The last time that my local Content Caching server had been able to deliver updates to XProtect and related security data was almost three months ago, in May. After reporting this to Apple via Feedback, and supplying sysdiagnoses to help its engineers get to the bottom of the problem, I was finally told that the problem had been fixed a week or so ago. On Thursday 4 August it had the first chance to try out the latest security update, and I’m delighted to report that everything worked as it should: all four of my Macs downloaded and installed that update successfully.
I’m well aware that some of you still appear to be having problems installing these important security updates. If, as I suspect, Apple has fixed the problem that was stopping mine from working, it doesn’t necessarily mean that it will work for you. This article explains what you can do.
To start with, try updating normally, as you did before this problem began in early June. If Software Update tells you that an update is ready, try installing it as normal. If the new XProtect Remediator hasn’t been updated to version 68, and Software Update informs you that your Mac is fully up to date, try running SilentKnight, to see if that can discover the update, and download and install it for you.
If that works correctly, then rejoice and thank Apple’s engineers.
If it doesn’t, look carefully to see what SilentKnight reports. This bug typically enabled the update to be downloaded, but it then failed to install correctly, leaving your Mac stuck with an older version of XProtect Remediator.
The next question is whether that Mac is using a local Content Caching server for its updates, or obtaining them direct from Apple’s servers.
If you’re running a Content Caching server, restart the Mac hosting that, leave it a couple of minutes, then restart all other Macs that connect to it for their updates. If you’re not running that service, simply restart the Mac that can’t update. Try again, with Software Update or SilentKnight.
If you’re in a rush, and still need to install the update, you can disable the Content Caching service in the Sharing pane on the Mac that’s hosting it, then try to download and install the update again using SilentKnight. Once you’ve updated all your Macs, you can enable the service again.
If you have time, leave the server running, and start up your client Mac(s) in Safe mode, holding the Shift key on an Intel Mac, or going via Recovery mode for Apple silicon models. Then try downloading and installing the update again.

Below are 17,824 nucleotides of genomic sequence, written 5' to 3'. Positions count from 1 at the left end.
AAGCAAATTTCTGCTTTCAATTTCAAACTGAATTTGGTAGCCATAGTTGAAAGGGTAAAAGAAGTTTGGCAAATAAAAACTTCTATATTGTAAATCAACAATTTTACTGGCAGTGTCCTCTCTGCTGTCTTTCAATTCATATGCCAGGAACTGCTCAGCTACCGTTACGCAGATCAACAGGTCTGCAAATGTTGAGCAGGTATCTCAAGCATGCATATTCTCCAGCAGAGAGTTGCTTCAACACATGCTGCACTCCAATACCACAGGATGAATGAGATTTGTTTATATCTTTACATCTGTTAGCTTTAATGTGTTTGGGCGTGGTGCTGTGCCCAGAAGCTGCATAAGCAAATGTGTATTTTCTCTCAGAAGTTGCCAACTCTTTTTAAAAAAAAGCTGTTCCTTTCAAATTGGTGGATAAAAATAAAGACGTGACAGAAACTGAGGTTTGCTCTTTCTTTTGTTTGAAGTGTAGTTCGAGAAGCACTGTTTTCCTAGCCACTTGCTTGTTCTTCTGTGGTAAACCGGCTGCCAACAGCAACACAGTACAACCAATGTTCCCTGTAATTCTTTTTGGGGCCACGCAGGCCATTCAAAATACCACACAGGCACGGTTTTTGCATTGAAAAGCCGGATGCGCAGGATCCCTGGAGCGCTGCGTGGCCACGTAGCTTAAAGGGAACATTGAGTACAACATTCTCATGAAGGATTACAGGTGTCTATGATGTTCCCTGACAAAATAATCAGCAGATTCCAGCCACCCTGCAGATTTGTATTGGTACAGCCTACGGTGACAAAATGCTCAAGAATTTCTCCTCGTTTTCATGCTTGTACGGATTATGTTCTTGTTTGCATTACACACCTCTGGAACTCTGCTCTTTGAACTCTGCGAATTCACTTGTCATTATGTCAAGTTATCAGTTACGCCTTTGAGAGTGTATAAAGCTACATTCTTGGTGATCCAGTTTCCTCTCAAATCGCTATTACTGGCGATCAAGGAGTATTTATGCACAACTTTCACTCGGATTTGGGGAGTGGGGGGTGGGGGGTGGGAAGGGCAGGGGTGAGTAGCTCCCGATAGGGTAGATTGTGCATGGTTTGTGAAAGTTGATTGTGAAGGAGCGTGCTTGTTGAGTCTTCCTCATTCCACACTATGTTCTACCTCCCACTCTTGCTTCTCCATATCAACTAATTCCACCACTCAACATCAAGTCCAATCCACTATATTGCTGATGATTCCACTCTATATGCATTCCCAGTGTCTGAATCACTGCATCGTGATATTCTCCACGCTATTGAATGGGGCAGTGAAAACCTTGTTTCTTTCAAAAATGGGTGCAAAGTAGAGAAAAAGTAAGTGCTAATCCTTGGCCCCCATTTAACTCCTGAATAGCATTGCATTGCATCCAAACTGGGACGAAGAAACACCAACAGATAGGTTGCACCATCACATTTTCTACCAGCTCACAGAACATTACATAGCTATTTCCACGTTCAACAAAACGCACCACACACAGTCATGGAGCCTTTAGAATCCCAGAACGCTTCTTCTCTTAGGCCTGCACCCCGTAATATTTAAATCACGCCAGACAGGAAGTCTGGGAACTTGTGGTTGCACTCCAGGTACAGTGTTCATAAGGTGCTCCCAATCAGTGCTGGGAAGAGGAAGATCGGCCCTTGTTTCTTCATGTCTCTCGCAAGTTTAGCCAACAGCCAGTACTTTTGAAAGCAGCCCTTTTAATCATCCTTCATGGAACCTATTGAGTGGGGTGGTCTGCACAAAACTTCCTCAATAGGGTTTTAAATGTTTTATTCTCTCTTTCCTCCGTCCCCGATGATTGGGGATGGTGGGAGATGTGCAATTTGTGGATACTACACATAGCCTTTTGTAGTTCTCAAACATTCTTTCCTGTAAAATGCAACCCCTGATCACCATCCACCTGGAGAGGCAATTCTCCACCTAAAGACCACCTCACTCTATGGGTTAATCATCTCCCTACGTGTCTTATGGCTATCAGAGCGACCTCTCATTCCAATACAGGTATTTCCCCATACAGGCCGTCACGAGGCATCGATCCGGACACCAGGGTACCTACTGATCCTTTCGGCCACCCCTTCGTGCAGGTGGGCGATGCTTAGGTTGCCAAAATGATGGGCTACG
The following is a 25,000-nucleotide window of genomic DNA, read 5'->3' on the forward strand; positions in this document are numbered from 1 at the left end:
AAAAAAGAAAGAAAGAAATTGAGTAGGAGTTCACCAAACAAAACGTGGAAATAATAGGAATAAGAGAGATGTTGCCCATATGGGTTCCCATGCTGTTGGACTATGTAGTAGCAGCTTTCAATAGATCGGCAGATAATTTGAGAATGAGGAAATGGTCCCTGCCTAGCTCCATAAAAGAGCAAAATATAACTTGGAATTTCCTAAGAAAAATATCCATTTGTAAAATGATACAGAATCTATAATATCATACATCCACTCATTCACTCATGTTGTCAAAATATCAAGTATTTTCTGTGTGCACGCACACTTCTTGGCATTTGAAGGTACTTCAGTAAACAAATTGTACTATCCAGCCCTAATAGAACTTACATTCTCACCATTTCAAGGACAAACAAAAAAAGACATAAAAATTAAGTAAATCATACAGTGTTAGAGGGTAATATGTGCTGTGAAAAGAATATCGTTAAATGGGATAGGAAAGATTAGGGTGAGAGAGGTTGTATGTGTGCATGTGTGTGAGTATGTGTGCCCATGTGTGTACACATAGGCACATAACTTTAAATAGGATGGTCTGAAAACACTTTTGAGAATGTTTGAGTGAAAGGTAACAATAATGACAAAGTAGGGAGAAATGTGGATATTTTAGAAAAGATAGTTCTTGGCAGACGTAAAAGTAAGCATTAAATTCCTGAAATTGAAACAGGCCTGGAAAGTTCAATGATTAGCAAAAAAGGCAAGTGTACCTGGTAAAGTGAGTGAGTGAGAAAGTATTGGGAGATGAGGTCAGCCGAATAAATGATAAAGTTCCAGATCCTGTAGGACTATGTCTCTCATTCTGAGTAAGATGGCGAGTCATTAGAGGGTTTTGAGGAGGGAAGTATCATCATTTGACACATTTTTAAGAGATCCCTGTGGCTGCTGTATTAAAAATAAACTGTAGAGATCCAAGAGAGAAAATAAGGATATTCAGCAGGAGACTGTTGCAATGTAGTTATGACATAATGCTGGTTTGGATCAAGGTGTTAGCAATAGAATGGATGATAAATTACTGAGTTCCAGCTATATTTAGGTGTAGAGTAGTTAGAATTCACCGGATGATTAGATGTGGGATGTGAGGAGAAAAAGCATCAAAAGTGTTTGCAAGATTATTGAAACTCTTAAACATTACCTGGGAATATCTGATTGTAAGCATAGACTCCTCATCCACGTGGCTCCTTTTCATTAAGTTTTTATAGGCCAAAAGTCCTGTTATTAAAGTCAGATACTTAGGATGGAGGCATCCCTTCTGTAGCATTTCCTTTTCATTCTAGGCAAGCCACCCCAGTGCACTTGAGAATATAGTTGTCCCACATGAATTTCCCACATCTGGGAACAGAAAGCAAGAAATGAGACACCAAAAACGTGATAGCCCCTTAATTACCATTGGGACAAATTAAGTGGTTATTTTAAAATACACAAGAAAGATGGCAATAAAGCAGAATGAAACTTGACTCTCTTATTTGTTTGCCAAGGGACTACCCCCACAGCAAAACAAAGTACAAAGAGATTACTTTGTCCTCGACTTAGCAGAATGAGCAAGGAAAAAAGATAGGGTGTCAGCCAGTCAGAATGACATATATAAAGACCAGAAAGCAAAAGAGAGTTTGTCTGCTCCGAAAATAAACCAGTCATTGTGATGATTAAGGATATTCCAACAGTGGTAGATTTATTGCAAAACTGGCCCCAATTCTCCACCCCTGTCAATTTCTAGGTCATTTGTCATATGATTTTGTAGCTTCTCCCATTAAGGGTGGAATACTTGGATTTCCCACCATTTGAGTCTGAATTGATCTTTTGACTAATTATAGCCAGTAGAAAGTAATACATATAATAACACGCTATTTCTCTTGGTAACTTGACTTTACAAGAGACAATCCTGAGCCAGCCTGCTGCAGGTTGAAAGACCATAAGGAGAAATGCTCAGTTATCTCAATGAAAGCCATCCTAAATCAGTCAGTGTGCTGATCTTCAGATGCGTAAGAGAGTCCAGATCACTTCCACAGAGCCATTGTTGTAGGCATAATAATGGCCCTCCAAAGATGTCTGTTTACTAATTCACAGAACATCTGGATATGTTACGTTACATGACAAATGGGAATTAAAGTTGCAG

If you still have no joy in updating successfully, and can spare the time, please send Apple Feedback so that it can look further at this problem. To do that is fiddly, but the information you can provide is crucial if Apple’s engineers are going to arrive at a diagnosis. There’s another step you can try with a Content Caching server, that of emptying its cache. Try that in the Options… for Content Caching in the Sharing pane, or in the command line.
Reporting to Apple
My original Feedback report is now closed, as the bug is well and truly fixed here. If you’re still suffering problems, the only way to help the engineers discover what is still wrong is by sending your own Feedback report, something I can’t do for you. To do that, you’ll need to provide the engineers with at least one sysdiagnose, which provides log and other information they can use for diagnosis. There are two easy ways to perform that: I just type
sudo sysdiagnose -f ~/Documents
in Terminal and the compressed archive will be compiled and saved to my Documents folder. Or you can press Control-Option-Command-Shift-Period instead. You can cheat and use the fingers of both hands to do that! If your Mac is trying to get this update from your Content Caching server, then Apple will do best with two sysdiagnoses; if this is just a standalone Mac accessing Apple’s servers, then one is all that’s needed.
The next task is reproduce the problem: open SilentKnight, when it reports that an update is available, click on the button to install it. Once that fails again, wait a few seconds and obtain the sysdiagnoses, one from the Mac that has just failed to install the update, and the other from your Caching Server, if you have one. Those provide Apple with log records of what went wrong during the failed install on the client Mac, and what the server was doing at the time.
If you have a developer account or are in an Apple beta program, you should already have Feedback Assistant ready to open a new issue, describe the problem, and enclose the sysdiagnoses. If you don’t have Feedback Assistant, then please report it through this form.
Normally, I’m ambivalent about sending Feedback reports unless I’m invited to, as so many fail to generate any response and appear to be ignored. However, in the case of these updates they’re vital: Apple has no other way of knowing the problems you’re experiencing, so can’t fix them unless you provide information. Instead of just complaining at how poor Software Update has become, we need to help Apple make it work properly for all Mac users. Thank you for doing your part for us all.